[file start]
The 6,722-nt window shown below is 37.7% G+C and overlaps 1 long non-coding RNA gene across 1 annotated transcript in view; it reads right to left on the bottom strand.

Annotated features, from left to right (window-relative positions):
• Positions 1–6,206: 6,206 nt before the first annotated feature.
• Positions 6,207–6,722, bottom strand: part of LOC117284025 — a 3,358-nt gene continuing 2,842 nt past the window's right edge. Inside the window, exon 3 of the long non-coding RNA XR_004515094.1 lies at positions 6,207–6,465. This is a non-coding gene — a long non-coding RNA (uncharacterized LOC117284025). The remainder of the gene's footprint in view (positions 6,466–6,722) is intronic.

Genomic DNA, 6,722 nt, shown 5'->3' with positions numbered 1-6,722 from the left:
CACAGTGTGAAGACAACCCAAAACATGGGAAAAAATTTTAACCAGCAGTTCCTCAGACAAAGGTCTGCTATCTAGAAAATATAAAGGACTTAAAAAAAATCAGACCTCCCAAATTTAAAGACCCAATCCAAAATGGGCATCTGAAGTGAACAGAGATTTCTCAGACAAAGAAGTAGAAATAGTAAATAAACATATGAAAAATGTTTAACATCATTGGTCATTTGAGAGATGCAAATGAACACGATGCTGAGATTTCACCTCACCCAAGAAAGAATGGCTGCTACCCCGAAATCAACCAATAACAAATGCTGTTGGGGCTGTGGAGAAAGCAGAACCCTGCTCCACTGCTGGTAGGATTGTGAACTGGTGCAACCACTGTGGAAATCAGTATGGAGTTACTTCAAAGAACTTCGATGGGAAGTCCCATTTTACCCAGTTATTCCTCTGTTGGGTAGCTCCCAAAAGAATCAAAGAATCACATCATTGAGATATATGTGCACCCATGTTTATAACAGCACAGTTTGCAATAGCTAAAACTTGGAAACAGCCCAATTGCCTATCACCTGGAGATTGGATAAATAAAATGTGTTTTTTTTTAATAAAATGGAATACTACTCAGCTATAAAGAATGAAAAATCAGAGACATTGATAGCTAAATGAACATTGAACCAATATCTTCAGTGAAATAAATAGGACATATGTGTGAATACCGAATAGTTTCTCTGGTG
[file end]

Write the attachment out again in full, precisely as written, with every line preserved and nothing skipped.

The 6,722-nt window shown below is 37.7% G+C and overlaps 1 long non-coding RNA gene across 1 annotated transcript in view; it reads right to left on the bottom strand.

Annotated features, from left to right (window-relative positions):
• Positions 1–6,206: 6,206 nt before the first annotated feature.
• Positions 6,207–6,722, bottom strand: part of LOC117284025 — a 3,358-nt gene continuing 2,842 nt past the window's right edge. Inside the window, exon 3 of the long non-coding RNA XR_004515094.1 lies at positions 6,207–6,465. This is a non-coding gene — a long non-coding RNA (uncharacterized LOC117284025). The remainder of the gene's footprint in view (positions 6,466–6,722) is intronic.

Genomic DNA, 6,722 nt, shown 5'->3' with positions numbered 1-6,722 from the left:
CACAGTGTGAAGACAACCCAAAACATGGGAAAAAATTTTAACCAGCAGTTCCTCAGACAAAGGTCTGCTATCTAGAAAATATAAAGGACTTAAAAAAAATCAGACCTCCCAAATTTAAAGACCCAATCCAAAATGGGCATCTGAAGTGAACAGAGATTTCTCAGACAAAGAAGTAGAAATAGTAAATAAACATATGAAAAATGTTTAACATCATTGGTCATTTGAGAGATGCAAATGAACACGATGCTGAGATTTCACCTCACCCAAGAAAGAATGGCTGCTACCCCGAAATCAACCAATAACAAATGCTGTTGGGGCTGTGGAGAAAGCAGAACCCTGCTCCACTGCTGGTAGGATTGTGAACTGGTGCAACCACTGTGGAAATCAGTATGGAGTTACTTCAAAGAACTTCGATGGGAAGTCCCATTTTACCCAGTTATTCCTCTGTTGGGTAGCTCCCAAAAGAATCAAAGAATCACATCATTGAGATATATGTGCACCCATGTTTATAACAGCACAGTTTGCAATAGCTAAAACTTGGAAACAGCCCAATTGCCTATCACCTGGAGATTGGATAAATAAAATGTGTTTTTTTTTAATAAAATGGAATACTACTCAGCTATAAAGAATGAAAAATCAGAGACATTGATAGCTAAATGAACATTGAACCAATATCTTCAGTGAAATAAATAGGACATATGTGTGAATACCGAATAGTTTCTCTGGTG